4
$\begingroup$

Let $X,Y$ be two affine varieties and $m_x$ is the maximal ideal of the local ring $\mathcal{O}_{X,x}$; $m_x$ is the maximal ideal of the local ring $\mathcal{O}_{Y,y}$; $m_{x,y}$ is the maximal ideal of the local ring $\mathcal{O}_{X\times Y,(x,y)}$. Assume the dimension of $m_x/m_x^2$ is $N_x$, the dimension of $m_y/m_y^2$ is $N_y$, the dimension of $m_{x,y}/m_{x,y}^2$ is $N_{x,y}$. Then do we have $N_x+N_y=N_{x,y}$?

$\endgroup$
  • 2
    $\begingroup$ $m_x/m_x^2$ is a quotient of an $\mathcal{O}_{X,x}$-module $m_x$ by an $\mathcal{O}_{X,x}$-submodule $m_x^2$ and so is an $\mathcal{O}_{X,x}$-module in its own right. $\endgroup$ – Lord Shark the Unknown Sep 15 at 19:15
  • $\begingroup$ I believe we have a short exact sequence (writing tildes for quotient) $0\to\tilde{m}_x\to\tilde{m}_{x,y}\to\tilde{m}_y\to0$. The first map is inclusion, and the second kills all terms involving $X_1,\dots,X_n$. Assuming this, we can use the fact that the alternating sum of dimensions in a short exact sequence of vector spaces is $0$. In other words, $N_x-N_{x,y}+N_y=0,$ which is what we needed. I am not an expert though so only posting as a comment. $\endgroup$ – Douglas Molin Sep 18 at 8:34
1
$\begingroup$

Let $(A, m_A)$, and $(B, m_B)$ be the local rings corresponding to points $x$ and $y$ respectively. We will assume that $X, Y$ are defined over an algebraically closed field $k$. Let $C = A \otimes_k B$. Then we have the following equality

$$\Omega_{C/k} \cong \Omega_{A/k} \otimes_A C \oplus \Omega_{B/k} \otimes_B C.$$

The above equality follows from the universal property of differentials. Let $m_C = m_A \otimes_k B + A \otimes_k m_B$ be the maximal ideal in $C$ corresponding to the tuple $(x, y)$. Let $S = C \setminus m_C$ be the multiplicatively closed set. Since $\Omega_{S^{-1}C/k} \cong S^{-1}\Omega_{C/k}$ as $S^{-1}C$ modules, inverting $S$ in the above equation we get,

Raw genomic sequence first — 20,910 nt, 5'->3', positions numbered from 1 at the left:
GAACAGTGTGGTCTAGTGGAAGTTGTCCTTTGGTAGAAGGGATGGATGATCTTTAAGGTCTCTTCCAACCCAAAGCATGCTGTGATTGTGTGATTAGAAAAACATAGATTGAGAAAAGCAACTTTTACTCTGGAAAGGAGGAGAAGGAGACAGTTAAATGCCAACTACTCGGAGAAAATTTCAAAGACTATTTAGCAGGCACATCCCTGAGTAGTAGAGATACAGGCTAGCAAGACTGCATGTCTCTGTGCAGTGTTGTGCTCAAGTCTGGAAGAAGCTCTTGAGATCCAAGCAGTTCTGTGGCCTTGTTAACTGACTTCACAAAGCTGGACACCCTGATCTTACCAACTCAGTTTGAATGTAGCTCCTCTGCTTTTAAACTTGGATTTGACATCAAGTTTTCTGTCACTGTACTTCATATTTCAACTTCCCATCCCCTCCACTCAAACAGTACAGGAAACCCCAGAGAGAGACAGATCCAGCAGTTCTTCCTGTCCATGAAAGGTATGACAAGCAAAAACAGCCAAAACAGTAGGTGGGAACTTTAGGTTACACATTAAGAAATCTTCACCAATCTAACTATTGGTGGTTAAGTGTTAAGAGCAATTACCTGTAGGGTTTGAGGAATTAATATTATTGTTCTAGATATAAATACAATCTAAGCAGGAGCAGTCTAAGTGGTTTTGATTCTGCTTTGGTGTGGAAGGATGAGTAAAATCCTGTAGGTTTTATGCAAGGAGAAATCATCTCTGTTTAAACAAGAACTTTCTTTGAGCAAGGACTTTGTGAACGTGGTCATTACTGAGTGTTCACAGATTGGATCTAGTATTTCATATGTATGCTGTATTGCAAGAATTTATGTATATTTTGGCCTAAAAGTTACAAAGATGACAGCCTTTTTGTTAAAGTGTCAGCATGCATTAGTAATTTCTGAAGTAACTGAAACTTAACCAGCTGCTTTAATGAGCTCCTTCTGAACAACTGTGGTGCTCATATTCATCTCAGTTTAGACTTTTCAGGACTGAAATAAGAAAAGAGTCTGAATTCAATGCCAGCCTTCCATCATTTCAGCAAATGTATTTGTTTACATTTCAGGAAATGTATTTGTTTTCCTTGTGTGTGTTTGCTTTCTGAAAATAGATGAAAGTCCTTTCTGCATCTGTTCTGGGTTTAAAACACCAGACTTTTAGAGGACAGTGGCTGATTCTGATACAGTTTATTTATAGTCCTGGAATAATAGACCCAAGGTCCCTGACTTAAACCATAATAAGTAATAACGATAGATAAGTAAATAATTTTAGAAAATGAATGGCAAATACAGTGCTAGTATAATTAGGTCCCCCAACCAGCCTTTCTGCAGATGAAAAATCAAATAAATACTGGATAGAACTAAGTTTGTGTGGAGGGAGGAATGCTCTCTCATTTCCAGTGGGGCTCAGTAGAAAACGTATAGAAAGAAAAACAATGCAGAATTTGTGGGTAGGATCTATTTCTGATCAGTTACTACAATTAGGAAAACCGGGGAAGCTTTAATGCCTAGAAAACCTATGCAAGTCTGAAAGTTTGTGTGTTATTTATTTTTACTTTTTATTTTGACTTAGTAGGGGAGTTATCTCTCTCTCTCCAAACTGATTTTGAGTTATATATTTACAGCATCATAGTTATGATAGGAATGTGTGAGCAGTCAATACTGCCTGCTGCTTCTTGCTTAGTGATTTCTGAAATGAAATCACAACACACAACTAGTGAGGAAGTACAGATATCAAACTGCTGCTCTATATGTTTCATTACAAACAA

$$\Omega_{S^{-1}C/k} \cong \Omega_{A/k} \otimes_A S^{-1}C \oplus \Omega_{B/k} \otimes_B S^{-1}C.$$

Now, tensoring this above equation with $S^{-1}C/S^{-1}m_C \cong k$ in the above equality we have,

$$\Omega_{S^{-1}C/k} \otimes_{S^{-1}C} k\cong \Omega_{A/k} \otimes_A k \oplus \Omega_{B/k} \otimes_B k.$$

The above equality is true because of the following series of isomorphisms

$$(\Omega_{A/k} \otimes_A S^{-1}C) \otimes_{S^{-1}C} S^{-1}C/S^{-1}m_C \cong \Omega_{A/k} \otimes_A(S^{-1}C \otimes_{S^{-1}} S^{-1}C/S^{-1}m_C) \cong \Omega_{A/k} \otimes_A k.$$

and similarily for $B$. Now Proposition 8.7 from $\S$ 8 of Chapter 2 in Algebraic Geometry by R. Hartshorne, we have

$$\Omega_{A/k} \otimes_A k \cong m_A/m^2_A, \; \; \Omega_{B/k} \otimes_B k \cong m_B/m^2_B, \;\; \Omega_{S^{-1}C/k} \otimes_{S^{-1}C} S^{-1}C/m_C \cong m_C/m^2_{C}.$$

Thus we are done by comparing the dimensions in the second to last equation. Note that all we require is that the residue field of local rings are $k$.

Remark : The equality established above in particular implies that the product of smooth varieties is smooth.

$\endgroup$
  • $\begingroup$ Why is $S^{-1}C/S^{-1}m_C\cong k$ ? $\endgroup$ – 6666 Sep 19 at 16:22
  • $\begingroup$ @6666 That is just a general statement. Let A and B be two $k$-algebras and $I, J$ be two ideals, then $A/I \otimes_k B/J$ is isomorphic to $(A \otimes_k B)/ (I \otimes_k B + A \otimes_k J)$. $\endgroup$ – random123 Sep 19 at 16:48
  • $\begingroup$ Sorry how is that related to my question? why do you need two $k$-algebras for the $S^{-1}C/S^{-1}m_C$? $\endgroup$ – 6666 Sep 19 at 18:54
  • $\begingroup$ @6666 $C$ is a tensor product of two algebras and $C/m_C$ is isomorphic to $k$. $\endgroup$ – random123 Sep 20 at 2:06

Your Answer

By clicking “Post Your Answer”, you agree to our terms of service, privacy policy and cookie policy

Not the answer you're looking for? Browse other questions tagged or ask your own question.